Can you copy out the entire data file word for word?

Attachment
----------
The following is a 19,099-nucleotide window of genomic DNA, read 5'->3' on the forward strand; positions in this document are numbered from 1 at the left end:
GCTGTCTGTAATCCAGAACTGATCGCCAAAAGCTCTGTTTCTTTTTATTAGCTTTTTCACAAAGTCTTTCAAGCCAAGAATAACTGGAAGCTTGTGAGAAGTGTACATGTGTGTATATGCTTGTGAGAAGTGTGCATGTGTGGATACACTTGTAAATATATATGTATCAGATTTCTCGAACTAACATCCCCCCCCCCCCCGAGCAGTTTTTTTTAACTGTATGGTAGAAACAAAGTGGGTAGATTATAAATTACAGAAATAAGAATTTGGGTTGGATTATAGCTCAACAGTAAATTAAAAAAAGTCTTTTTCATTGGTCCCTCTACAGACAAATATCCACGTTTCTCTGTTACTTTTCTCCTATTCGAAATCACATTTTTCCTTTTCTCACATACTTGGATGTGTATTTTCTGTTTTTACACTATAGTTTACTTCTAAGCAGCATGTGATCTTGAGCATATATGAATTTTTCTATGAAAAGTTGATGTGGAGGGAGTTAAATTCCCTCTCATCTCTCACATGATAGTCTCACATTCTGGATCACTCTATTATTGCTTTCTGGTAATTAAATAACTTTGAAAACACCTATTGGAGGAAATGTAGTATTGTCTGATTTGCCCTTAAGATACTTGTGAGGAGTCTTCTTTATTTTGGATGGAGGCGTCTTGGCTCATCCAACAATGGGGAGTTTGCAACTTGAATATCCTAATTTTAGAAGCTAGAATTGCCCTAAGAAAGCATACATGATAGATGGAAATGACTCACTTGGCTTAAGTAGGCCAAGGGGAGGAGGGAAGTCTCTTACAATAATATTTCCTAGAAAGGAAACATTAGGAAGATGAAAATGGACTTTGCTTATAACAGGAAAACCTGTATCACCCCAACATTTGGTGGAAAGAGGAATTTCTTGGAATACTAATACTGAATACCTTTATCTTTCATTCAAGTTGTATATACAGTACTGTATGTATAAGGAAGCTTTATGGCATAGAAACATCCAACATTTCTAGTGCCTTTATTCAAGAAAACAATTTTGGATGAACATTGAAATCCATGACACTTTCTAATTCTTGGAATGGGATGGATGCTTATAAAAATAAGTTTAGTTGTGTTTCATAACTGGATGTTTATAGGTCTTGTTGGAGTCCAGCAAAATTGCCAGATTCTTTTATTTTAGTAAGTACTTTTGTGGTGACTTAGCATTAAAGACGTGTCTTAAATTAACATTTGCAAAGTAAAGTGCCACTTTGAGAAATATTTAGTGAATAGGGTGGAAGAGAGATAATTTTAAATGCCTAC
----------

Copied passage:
The following is a 19,099-nucleotide window of genomic DNA, read 5'->3' on the forward strand; positions in this document are numbered from 1 at the left end:
GCTGTCTGTAATCCAGAACTGATCGCCAAAAGCTCTGTTTCTTTTTATTAGCTTTTTCACAAAGTCTTTCAAGCCAAGAATAACTGGAAGCTTGTGAGAAGTGTACATGTGTGTATATGCTTGTGAGAAGTGTGCATGTGTGGATACACTTGTAAATATATATGTATCAGATTTCTCGAACTAACATCCCCCCCCCCCCCGAGCAGTTTTTTTTAACTGTATGGTAGAAACAAAGTGGGTAGATTATAAATTACAGAAATAAGAATTTGGGTTGGATTATAGCTCAACAGTAAATTAAAAAAAGTCTTTTTCATTGGTCCCTCTACAGACAAATATCCACGTTTCTCTGTTACTTTTCTCCTATTCGAAATCACATTTTTCCTTTTCTCACATACTTGGATGTGTATTTTCTGTTTTTACACTATAGTTTACTTCTAAGCAGCATGTGATCTTGAGCATATATGAATTTTTCTATGAAAAGTTGATGTGGAGGGAGTTAAATTCCCTCTCATCTCTCACATGATAGTCTCACATTCTGGATCACTCTATTATTGCTTTCTGGTAATTAAATAACTTTGAAAACACCTATTGGAGGAAATGTAGTATTGTCTGATTTGCCCTTAAGATACTTGTGAGGAGTCTTCTTTATTTTGGATGGAGGCGTCTTGGCTCATCCAACAATGGGGAGTTTGCAACTTGAATATCCTAATTTTAGAAGCTAGAATTGCCCTAAGAAAGCATACATGATAGATGGAAATGACTCACTTGGCTTAAGTAGGCCAAGGGGAGGAGGGAAGTCTCTTACAATAATATTTCCTAGAAAGGAAACATTAGGAAGATGAAAATGGACTTTGCTTATAACAGGAAAACCTGTATCACCCCAACATTTGGTGGAAAGAGGAATTTCTTGGAATACTAATACTGAATACCTTTATCTTTCATTCAAGTTGTATATACAGTACTGTATGTATAAGGAAGCTTTATGGCATAGAAACATCCAACATTTCTAGTGCCTTTATTCAAGAAAACAATTTTGGATGAACATTGAAATCCATGACACTTTCTAATTCTTGGAATGGGATGGATGCTTATAAAAATAAGTTTAGTTGTGTTTCATAACTGGATGTTTATAGGTCTTGTTGGAGTCCAGCAAAATTGCCAGATTCTTTTATTTTAGTAAGTACTTTTGTGGTGACTTAGCATTAAAGACGTGTCTTAAATTAACATTTGCAAAGTAAAGTGCCACTTTGAGAAATATTTAGTGAATAGGGTGGAAGAGAGATAATTTTAAATGCCTAC